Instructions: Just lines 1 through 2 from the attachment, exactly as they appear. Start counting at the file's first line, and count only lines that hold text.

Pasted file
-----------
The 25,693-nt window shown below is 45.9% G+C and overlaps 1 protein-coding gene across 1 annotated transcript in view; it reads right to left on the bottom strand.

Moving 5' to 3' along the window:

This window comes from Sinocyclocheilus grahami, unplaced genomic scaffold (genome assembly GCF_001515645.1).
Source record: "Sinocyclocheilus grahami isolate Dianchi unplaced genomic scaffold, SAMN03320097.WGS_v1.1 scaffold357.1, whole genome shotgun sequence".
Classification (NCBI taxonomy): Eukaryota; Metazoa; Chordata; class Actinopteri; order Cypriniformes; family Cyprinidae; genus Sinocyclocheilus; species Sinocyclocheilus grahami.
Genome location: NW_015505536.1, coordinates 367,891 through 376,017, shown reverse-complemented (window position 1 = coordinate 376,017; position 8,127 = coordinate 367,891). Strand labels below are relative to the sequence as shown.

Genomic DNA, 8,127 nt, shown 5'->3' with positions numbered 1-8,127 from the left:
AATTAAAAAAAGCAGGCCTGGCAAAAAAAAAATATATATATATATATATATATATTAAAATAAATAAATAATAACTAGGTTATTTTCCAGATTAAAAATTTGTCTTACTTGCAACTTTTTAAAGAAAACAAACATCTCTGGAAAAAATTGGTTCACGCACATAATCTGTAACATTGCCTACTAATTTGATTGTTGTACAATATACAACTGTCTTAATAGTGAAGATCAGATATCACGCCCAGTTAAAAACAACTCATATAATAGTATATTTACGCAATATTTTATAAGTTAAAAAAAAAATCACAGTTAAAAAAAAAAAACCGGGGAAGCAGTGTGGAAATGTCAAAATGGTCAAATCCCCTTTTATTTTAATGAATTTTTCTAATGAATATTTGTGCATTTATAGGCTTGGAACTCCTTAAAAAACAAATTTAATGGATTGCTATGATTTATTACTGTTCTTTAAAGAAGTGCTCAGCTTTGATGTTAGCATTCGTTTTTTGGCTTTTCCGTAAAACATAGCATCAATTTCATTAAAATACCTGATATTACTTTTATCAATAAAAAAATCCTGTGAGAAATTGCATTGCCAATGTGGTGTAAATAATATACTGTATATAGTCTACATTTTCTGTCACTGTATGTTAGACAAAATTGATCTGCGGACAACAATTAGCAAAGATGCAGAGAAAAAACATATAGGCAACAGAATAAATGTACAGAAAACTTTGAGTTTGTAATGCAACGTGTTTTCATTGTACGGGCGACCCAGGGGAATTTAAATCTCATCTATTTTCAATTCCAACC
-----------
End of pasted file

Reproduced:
The 25,693-nt window shown below is 45.9% G+C and overlaps 1 protein-coding gene across 1 annotated transcript in view; it reads right to left on the bottom strand.

Moving 5' to 3' along the window: